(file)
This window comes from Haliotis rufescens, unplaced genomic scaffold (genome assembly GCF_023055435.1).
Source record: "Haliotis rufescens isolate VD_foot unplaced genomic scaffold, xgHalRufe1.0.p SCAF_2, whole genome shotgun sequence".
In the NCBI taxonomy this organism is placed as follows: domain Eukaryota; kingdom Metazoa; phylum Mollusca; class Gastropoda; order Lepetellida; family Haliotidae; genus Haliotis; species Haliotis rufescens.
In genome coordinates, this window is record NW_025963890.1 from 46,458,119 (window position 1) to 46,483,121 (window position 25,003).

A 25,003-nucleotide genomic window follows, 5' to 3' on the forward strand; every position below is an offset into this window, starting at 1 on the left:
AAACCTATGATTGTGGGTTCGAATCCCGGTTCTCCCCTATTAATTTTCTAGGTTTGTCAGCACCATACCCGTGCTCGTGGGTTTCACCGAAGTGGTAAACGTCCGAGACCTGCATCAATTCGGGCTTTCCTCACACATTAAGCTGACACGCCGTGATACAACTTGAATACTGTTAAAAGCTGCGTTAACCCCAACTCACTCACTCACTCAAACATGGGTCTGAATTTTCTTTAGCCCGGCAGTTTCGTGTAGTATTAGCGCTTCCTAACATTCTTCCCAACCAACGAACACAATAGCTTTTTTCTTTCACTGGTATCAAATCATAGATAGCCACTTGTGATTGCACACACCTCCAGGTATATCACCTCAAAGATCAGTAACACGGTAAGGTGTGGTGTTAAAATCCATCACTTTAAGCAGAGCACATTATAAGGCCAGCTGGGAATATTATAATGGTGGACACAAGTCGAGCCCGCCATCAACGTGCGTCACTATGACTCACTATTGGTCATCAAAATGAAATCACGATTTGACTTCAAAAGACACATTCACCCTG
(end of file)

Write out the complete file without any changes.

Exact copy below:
This window comes from Haliotis rufescens, unplaced genomic scaffold (genome assembly GCF_023055435.1).
Source record: "Haliotis rufescens isolate VD_foot unplaced genomic scaffold, xgHalRufe1.0.p SCAF_2, whole genome shotgun sequence".
In the NCBI taxonomy this organism is placed as follows: domain Eukaryota; kingdom Metazoa; phylum Mollusca; class Gastropoda; order Lepetellida; family Haliotidae; genus Haliotis; species Haliotis rufescens.
In genome coordinates, this window is record NW_025963890.1 from 46,458,119 (window position 1) to 46,483,121 (window position 25,003).

A 25,003-nucleotide genomic window follows, 5' to 3' on the forward strand; every position below is an offset into this window, starting at 1 on the left:
AAACCTATGATTGTGGGTTCGAATCCCGGTTCTCCCCTATTAATTTTCTAGGTTTGTCAGCACCATACCCGTGCTCGTGGGTTTCACCGAAGTGGTAAACGTCCGAGACCTGCATCAATTCGGGCTTTCCTCACACATTAAGCTGACACGCCGTGATACAACTTGAATACTGTTAAAAGCTGCGTTAACCCCAACTCACTCACTCACTCAAACATGGGTCTGAATTTTCTTTAGCCCGGCAGTTTCGTGTAGTATTAGCGCTTCCTAACATTCTTCCCAACCAACGAACACAATAGCTTTTTTCTTTCACTGGTATCAAATCATAGATAGCCACTTGTGATTGCACACACCTCCAGGTATATCACCTCAAAGATCAGTAACACGGTAAGGTGTGGTGTTAAAATCCATCACTTTAAGCAGAGCACATTATAAGGCCAGCTGGGAATATTATAATGGTGGACACAAGTCGAGCCCGCCATCAACGTGCGTCACTATGACTCACTATTGGTCATCAAAATGAAATCACGATTTGACTTCAAAAGACACATTCACCCTG